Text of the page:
Yet when the sun emits the most energy, that is, when sunspots are most numerous, the earth's surface is coolest.
That seems to be what happens on a large scale when sunspots are numerous.
The net result is that when sunspots are numerous the earth's storminess increases, and the atmosphere is thrown into commotion.
As to the number of sunspots, there is little evidence previous to about 1750.
Third, the sunspots are only a partial and imperfect measure of the activity of the sun's atmosphere.
The official explanation, issued by the stations themselves, was sunspots.
The result of the comparison of earthquakes and sunspots is shown in Table 7.
sunspots do not offer us examples of motions of this order of rapidity, but the areas which they affect are not less astonishing.
In Wympland you get all the advantages of the sun and none of the drawbacks,—no sunblinds or sunstrokes or sunspots!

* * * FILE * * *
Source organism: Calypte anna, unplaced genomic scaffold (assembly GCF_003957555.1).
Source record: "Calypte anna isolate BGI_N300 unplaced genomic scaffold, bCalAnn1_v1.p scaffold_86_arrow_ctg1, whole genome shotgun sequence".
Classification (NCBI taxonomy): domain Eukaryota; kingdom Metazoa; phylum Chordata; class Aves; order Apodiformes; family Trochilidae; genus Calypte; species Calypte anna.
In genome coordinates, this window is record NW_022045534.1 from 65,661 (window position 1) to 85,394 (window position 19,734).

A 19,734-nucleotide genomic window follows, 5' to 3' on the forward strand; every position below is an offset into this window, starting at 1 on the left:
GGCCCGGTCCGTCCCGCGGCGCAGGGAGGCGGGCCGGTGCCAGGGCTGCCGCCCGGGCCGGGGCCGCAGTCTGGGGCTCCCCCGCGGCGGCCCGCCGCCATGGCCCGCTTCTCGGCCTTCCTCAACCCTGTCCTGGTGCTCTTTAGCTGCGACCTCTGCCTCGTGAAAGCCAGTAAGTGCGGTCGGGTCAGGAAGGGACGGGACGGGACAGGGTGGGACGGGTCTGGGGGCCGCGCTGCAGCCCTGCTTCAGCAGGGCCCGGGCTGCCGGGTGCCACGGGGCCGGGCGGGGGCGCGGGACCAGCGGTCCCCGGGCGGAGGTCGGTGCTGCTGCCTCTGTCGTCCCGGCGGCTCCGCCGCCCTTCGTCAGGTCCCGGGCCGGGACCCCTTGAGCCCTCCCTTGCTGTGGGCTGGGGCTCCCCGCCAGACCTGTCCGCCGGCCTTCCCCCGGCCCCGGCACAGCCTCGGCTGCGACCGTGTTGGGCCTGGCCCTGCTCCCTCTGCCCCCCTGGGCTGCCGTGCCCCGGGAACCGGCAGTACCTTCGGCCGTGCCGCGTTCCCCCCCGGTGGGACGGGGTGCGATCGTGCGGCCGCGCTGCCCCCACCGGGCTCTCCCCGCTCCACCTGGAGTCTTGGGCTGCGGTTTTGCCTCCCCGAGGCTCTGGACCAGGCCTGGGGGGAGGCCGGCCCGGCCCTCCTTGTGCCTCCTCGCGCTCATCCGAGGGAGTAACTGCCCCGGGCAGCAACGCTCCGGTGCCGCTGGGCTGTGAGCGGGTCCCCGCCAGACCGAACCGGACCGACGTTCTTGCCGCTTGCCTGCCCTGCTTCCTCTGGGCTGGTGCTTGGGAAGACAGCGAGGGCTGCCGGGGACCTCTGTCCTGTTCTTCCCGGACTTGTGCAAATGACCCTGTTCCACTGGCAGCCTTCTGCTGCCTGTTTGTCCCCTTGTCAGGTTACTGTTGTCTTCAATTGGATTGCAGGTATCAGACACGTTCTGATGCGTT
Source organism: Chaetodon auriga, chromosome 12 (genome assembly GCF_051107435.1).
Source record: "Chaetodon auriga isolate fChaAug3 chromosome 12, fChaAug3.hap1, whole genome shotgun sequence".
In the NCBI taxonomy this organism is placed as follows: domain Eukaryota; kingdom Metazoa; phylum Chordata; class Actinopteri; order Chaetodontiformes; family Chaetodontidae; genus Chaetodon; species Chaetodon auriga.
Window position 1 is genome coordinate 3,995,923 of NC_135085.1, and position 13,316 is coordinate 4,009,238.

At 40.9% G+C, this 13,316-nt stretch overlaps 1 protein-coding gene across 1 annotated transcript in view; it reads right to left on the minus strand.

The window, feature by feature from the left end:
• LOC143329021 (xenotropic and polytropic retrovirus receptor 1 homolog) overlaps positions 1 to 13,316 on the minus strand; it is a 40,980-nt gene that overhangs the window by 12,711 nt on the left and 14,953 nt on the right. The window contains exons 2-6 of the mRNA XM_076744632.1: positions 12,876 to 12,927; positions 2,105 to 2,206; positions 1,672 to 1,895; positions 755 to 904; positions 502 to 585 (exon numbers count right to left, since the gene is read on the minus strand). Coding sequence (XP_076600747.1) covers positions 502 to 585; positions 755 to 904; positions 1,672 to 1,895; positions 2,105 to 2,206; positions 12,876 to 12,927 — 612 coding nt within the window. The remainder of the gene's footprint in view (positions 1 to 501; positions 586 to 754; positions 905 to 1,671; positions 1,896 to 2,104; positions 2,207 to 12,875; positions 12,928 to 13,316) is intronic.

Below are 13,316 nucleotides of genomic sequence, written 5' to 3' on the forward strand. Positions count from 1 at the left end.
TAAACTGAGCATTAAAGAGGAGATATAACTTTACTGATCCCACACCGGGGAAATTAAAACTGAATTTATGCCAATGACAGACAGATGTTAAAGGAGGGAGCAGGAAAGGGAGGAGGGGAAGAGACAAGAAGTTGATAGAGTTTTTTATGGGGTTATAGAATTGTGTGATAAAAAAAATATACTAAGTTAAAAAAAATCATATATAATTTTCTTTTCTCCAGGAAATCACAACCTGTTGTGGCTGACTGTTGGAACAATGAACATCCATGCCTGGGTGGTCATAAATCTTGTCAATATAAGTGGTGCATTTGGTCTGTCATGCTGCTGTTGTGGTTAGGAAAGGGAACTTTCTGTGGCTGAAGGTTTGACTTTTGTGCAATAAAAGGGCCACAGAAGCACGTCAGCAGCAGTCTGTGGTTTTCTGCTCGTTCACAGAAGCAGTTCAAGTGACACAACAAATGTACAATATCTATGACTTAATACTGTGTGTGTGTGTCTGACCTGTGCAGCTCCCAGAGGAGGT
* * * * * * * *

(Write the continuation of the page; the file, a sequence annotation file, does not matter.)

Longer periods of observation will permit comparisons that may yet define concurrent cycles of sunspots and weather.
Any of the dark, irregular spots that usually appear in groups on the surface of the Sun (its photosphere), lasting from a few days to several weeks or more. Sunspots appear dark because they are cooler, by up to 1,500°K, than the surrounding photosphere. They are associated with strong magnetic fields and solar magnetic storms moving in a vortex pattern, similar to a tornado on Earth. The number of sunspots waxes and wanes over an 11-year period; at maximum activity there are often increased numbers of solar flares.
Note: The number of sunspots goes through a maximum and minimum about every eleven years. During periods of maximum sunspots, the elementary particles associated with the spots cause disturbances in the atmosphere of the Earth and interfere with radio and television communication.